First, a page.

This editor, who published patent medicine advertisements, called me a scoundrelly demagogue because I dared him to print in his paper the truth about patent medicines.* This man, talking soberly and earnestly about the beauties of idealism and the goodness of God, had just betrayed his comrades in a business deal.
* PATENT MEDICINES were patent lies, but, like the charms and indulgences of the Middle Ages, they deceived the people.
She was one of those people who are infatuated with patent medicines
and all new-fangled methods of producing health or mending it.
Then he happened on a job to translate the advertisements of patent medicines
which were sent broadcast to the medical profession in England.
The window contained photographs of more or less undressed dancing girls; nondescript packages in wrappers like patent medicines
; closed yellow paper envelopes, very flimsy, and marked two-and-six in heavy black figures; a few numbers of ancient French comic publications hung across a string as if to dry; a dingy blue china bowl, a casket of black wood, bottles of marking ink, and rubber stamps; a few books, with titles hinting at impropriety; a few apparently old copies of obscure newspapers, badly printed, with titles like THE TORCH, THE GONG - rousing titles.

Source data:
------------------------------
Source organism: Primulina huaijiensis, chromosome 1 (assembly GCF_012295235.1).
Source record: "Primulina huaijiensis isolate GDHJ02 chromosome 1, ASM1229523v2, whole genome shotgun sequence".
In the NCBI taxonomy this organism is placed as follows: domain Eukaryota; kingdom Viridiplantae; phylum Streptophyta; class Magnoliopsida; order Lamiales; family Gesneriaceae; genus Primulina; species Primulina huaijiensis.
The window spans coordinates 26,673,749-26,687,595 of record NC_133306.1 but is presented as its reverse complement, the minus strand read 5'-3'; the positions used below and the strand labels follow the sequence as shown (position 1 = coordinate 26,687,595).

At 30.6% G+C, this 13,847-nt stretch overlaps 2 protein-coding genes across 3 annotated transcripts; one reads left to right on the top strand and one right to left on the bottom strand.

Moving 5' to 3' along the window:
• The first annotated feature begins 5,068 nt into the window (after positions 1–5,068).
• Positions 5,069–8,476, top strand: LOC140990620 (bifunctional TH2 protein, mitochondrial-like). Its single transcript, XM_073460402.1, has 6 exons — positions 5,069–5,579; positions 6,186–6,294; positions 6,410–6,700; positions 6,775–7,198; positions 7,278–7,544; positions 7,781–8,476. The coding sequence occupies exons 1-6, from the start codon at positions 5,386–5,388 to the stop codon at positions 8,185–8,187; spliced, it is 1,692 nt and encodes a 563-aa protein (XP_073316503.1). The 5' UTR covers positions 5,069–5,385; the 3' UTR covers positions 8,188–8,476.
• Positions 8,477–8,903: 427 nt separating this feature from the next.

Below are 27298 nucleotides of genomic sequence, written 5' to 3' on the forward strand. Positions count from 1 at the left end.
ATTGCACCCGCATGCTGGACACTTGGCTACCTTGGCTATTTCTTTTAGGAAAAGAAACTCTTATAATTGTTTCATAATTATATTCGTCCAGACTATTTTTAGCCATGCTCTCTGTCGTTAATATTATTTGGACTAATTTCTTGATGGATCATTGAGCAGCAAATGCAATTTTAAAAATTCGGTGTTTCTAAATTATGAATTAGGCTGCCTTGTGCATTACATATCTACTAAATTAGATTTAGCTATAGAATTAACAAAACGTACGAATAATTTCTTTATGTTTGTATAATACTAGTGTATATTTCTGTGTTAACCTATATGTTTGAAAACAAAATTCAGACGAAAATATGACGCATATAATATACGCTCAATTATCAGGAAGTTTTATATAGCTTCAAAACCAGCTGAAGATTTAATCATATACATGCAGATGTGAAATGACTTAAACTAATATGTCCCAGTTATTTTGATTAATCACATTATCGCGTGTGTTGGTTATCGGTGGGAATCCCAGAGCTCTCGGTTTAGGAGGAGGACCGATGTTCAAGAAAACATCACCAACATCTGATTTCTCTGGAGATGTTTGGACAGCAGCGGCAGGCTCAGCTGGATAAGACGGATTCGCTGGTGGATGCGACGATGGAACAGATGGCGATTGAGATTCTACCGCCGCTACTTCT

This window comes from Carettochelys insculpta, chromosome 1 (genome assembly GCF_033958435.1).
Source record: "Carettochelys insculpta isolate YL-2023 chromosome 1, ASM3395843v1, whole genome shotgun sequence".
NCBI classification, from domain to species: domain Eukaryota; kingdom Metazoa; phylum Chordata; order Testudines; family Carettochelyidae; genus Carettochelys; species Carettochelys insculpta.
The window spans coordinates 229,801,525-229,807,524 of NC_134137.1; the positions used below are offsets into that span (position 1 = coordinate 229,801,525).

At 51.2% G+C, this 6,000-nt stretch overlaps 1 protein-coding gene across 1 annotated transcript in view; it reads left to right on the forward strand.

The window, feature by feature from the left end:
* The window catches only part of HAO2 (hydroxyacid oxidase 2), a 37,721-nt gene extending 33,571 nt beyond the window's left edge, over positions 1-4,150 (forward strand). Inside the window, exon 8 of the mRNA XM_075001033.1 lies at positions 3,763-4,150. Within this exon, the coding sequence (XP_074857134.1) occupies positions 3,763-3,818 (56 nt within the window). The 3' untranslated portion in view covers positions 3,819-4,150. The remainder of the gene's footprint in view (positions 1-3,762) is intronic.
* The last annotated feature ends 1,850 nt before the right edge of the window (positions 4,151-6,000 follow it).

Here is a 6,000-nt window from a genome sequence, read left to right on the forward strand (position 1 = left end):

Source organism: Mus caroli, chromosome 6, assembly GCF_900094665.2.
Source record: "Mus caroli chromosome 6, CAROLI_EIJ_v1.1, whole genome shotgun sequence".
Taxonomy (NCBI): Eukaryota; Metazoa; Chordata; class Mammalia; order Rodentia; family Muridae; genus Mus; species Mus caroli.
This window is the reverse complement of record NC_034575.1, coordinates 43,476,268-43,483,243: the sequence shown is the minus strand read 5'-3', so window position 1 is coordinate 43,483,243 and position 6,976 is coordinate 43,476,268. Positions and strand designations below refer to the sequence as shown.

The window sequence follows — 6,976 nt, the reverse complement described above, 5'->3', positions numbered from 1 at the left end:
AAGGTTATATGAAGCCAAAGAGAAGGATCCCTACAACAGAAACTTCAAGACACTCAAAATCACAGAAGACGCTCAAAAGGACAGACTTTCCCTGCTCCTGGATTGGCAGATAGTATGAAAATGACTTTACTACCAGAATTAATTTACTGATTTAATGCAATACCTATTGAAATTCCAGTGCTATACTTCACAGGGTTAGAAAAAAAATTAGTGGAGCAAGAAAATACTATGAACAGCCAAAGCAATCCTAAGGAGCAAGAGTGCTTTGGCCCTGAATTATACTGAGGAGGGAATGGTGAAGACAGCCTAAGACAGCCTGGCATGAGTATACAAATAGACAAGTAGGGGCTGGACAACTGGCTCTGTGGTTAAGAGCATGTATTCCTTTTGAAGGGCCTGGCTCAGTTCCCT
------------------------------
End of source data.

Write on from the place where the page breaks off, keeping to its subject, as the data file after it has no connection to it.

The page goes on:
He has speculated some in cholera and railroads, and has taken almost a lively interest in infernal machines and patent medicines
. He is old, now, and grave, as becomes an age like his; he indulges in no light amusements save that he goes sometimes to executions, and is fond of funerals.
The great majority of the women who worked in Packingtown suffered in the same way, and from the same cause, so it was not deemed a thing to see the doctor about; instead Ona would try patent medicines
, one after another, as her friends told her about them.
It would be almost as bad as Judson Parker's patent medicine
It is a most extraordinary thing, but I never read a patent medicine
advertisement without being impelled to the conclusion that I am suffering from the particular disease therein dealt with in its most virulent form.
There it was, as befitted an obscure person of the lower classes, a paltry half-dozen lines tucked away in a corner, next a patent medicine
Zeena-Frome, and usually bearing conspicuously in the upper left-hand corner the address of some manufacturer of patent medicine
and the name of his specific.
He suggested I should stay for another trip and meantime dose myself with a certain patent medicine
in which his own belief was ab- solute.